Profile poles have been put up at the site of Peter Thiel’s future Wanaka lakefront holiday home this week, after a complaint to the Queenstown Lakes District Council.
Upper Clutha Environment Society secretary Julian Haworth said he complained because, without the poles, the public could not complete site assessments and resource consent submissions before the October 14 deadline.
Council communications spokesman Sam White confirmed most of the poles went up on Wednesday.
Because rain was washing wet paint off, the rest went up on Friday.
The Upper Clutha Environmental Society is opposing the resource consent application.
It was lodged with the council in late August by Second Star Ltd, a company associated with the US tech businessman and his partner, Matt Danzeisen.
Second Star asked that the application be publicly notified.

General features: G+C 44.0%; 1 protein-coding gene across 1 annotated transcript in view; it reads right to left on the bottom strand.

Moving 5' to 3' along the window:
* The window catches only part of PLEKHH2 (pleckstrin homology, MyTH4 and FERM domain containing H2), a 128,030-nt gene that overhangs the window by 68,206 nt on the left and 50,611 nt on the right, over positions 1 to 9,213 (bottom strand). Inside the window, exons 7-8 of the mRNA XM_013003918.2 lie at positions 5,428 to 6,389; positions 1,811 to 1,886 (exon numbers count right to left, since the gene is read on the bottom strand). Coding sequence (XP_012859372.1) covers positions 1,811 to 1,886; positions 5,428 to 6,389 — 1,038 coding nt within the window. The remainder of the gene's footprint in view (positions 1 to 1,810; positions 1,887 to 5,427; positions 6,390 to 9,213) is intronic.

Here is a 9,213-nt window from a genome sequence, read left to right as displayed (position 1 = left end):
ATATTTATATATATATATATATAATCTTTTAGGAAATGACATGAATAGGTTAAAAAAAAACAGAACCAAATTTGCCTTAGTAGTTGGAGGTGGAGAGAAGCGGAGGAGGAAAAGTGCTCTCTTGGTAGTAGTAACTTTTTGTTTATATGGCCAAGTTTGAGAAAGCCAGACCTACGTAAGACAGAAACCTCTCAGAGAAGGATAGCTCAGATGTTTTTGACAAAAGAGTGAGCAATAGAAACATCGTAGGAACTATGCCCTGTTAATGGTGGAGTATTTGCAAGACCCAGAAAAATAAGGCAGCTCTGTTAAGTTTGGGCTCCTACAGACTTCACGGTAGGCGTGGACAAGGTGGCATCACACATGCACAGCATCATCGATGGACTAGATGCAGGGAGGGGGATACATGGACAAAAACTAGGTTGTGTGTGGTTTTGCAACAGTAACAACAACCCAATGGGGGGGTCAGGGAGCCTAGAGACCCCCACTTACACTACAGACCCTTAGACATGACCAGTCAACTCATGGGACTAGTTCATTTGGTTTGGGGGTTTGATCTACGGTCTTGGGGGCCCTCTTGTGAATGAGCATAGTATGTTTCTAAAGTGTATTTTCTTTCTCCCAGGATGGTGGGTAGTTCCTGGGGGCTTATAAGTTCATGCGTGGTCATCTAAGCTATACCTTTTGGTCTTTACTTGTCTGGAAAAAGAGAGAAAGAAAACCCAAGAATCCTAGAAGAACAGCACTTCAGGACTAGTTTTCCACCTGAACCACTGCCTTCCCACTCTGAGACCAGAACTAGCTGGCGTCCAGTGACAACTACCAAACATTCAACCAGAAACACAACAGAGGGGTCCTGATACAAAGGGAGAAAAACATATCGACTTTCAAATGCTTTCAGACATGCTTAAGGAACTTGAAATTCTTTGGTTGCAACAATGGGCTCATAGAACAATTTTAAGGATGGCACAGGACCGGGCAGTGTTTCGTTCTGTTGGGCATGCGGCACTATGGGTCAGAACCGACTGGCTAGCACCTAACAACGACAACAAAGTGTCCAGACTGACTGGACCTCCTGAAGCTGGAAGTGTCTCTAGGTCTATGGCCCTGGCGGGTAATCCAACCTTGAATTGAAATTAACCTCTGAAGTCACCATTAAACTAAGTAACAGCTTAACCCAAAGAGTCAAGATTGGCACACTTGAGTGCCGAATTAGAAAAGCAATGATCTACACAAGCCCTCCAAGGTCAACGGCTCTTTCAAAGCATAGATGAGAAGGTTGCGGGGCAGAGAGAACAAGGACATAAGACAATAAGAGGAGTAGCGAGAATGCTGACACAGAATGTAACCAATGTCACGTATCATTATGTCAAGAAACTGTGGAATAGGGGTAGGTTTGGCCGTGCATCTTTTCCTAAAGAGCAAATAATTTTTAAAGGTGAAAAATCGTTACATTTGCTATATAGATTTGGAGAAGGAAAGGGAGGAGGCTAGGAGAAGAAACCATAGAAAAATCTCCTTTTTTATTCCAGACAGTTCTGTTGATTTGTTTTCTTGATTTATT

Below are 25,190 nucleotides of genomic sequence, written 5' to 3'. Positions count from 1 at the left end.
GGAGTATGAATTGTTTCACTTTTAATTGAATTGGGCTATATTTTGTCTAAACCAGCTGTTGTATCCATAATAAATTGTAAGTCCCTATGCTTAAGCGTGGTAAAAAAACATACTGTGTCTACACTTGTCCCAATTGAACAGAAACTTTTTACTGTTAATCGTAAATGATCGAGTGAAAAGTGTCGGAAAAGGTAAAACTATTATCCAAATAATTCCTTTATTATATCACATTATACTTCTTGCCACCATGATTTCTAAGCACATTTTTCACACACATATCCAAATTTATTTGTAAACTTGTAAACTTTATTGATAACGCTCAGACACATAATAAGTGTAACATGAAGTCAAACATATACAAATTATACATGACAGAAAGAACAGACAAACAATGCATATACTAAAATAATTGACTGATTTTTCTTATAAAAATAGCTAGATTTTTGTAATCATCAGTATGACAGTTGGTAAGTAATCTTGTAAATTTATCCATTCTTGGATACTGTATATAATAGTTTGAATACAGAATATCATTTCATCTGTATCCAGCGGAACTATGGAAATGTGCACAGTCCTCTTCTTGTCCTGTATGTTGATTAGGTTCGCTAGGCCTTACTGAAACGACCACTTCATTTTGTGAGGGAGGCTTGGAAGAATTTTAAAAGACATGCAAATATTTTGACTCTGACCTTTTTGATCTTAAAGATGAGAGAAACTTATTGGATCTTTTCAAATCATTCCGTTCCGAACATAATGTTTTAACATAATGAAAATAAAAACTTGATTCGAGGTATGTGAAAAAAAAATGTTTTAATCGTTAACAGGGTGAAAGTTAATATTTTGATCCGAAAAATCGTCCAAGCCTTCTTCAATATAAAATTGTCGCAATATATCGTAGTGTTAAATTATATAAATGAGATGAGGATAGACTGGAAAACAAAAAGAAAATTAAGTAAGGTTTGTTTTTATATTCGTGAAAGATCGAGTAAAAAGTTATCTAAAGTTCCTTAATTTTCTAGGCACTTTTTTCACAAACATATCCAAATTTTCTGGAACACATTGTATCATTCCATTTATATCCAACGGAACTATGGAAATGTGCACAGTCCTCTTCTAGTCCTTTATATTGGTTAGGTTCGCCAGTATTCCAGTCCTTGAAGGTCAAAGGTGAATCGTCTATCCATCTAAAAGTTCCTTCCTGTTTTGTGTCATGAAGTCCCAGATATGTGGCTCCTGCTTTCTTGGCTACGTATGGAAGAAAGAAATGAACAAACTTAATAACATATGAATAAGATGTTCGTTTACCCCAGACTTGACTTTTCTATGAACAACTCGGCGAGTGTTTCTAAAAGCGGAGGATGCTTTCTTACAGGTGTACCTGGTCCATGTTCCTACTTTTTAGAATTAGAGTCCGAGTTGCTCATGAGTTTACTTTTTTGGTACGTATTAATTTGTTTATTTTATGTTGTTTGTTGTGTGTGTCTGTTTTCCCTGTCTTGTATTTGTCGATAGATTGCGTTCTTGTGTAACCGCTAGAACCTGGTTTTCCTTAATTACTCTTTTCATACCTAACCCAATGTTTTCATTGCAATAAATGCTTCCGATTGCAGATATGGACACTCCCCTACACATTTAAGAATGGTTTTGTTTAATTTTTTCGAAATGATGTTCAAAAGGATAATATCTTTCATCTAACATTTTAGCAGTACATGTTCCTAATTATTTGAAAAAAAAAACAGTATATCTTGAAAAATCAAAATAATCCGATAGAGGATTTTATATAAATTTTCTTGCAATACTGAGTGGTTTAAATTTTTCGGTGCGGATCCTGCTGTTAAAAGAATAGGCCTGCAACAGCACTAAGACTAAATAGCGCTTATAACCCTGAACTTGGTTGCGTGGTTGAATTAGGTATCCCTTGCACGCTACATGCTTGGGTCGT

The documents include plans for a long, low house with a grass roof, merging into the landscape.
The designers are Kengo Kuma & Associates, who were the architects of the Tokyo Olympic Stadium.
Haworth said the poles should have gone up straight after the consent application was lodged.
When he went to the site near Damper Bay on Wednesday he did not see any poles up.
”There were half a dozen poles lying randomly around the site but I think they were from a previous application.”
Haworth said the poles were meant to help the public form a view about a development’s environmental effects.
Peter Thiel is co-founder of PayPal, as well as the first outside investor in Facebook. Photo / Getty Images
”The buildings are one-third of a kilometre long — 330m — and we need the poles to be able to appreciate that,” he said.
Haworth said the council’s planning department had told him the timing of putting up the poles was ”due to the sheer number” requested by the council landscape architect.
He had been reassured the poles would be up in time for a visit by the council hearing panel but Haworth said it was not just commissioners who needed to see the poles.
The landscape architect’s request for so many poles added weight to the argument the development was big and complex and the public needed time to consider it, he said.